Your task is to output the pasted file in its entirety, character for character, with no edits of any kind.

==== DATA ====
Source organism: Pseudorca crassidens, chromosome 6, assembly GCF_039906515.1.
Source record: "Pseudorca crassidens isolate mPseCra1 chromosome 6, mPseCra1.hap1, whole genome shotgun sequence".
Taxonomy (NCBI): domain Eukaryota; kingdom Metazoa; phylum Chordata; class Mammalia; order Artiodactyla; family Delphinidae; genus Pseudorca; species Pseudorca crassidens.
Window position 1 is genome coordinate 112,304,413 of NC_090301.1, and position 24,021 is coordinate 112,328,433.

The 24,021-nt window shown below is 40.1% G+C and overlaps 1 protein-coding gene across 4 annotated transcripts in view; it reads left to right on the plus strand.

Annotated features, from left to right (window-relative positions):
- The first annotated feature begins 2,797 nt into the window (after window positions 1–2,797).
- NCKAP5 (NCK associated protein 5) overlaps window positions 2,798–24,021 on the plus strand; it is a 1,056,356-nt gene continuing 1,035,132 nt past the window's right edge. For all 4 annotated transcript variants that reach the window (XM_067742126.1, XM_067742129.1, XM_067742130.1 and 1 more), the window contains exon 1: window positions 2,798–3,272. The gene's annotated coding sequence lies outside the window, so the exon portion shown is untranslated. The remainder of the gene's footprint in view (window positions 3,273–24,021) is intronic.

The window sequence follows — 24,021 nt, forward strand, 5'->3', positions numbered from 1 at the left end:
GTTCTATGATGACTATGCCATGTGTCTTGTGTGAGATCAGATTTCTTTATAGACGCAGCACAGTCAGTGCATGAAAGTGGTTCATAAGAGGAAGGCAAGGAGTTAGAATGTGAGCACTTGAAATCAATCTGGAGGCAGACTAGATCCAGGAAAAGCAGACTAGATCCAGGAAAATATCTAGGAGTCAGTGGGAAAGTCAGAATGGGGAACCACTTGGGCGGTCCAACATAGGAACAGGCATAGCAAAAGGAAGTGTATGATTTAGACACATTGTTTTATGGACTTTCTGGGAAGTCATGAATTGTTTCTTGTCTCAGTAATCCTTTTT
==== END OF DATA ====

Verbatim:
Source organism: Pseudorca crassidens, chromosome 6, assembly GCF_039906515.1.
Source record: "Pseudorca crassidens isolate mPseCra1 chromosome 6, mPseCra1.hap1, whole genome shotgun sequence".
Taxonomy (NCBI): domain Eukaryota; kingdom Metazoa; phylum Chordata; class Mammalia; order Artiodactyla; family Delphinidae; genus Pseudorca; species Pseudorca crassidens.
Window position 1 is genome coordinate 112,304,413 of NC_090301.1, and position 24,021 is coordinate 112,328,433.

The 24,021-nt window shown below is 40.1% G+C and overlaps 1 protein-coding gene across 4 annotated transcripts in view; it reads left to right on the plus strand.

Annotated features, from left to right (window-relative positions):
- The first annotated feature begins 2,797 nt into the window (after window positions 1–2,797).
- NCKAP5 (NCK associated protein 5) overlaps window positions 2,798–24,021 on the plus strand; it is a 1,056,356-nt gene continuing 1,035,132 nt past the window's right edge. For all 4 annotated transcript variants that reach the window (XM_067742126.1, XM_067742129.1, XM_067742130.1 and 1 more), the window contains exon 1: window positions 2,798–3,272. The gene's annotated coding sequence lies outside the window, so the exon portion shown is untranslated. The remainder of the gene's footprint in view (window positions 3,273–24,021) is intronic.

The window sequence follows — 24,021 nt, forward strand, 5'->3', positions numbered from 1 at the left end:
GTTCTATGATGACTATGCCATGTGTCTTGTGTGAGATCAGATTTCTTTATAGACGCAGCACAGTCAGTGCATGAAAGTGGTTCATAAGAGGAAGGCAAGGAGTTAGAATGTGAGCACTTGAAATCAATCTGGAGGCAGACTAGATCCAGGAAAAGCAGACTAGATCCAGGAAAATATCTAGGAGTCAGTGGGAAAGTCAGAATGGGGAACCACTTGGGCGGTCCAACATAGGAACAGGCATAGCAAAAGGAAGTGTATGATTTAGACACATTGTTTTATGGACTTTCTGGGAAGTCATGAATTGTTTCTTGTCTCAGTAATCCTTTTT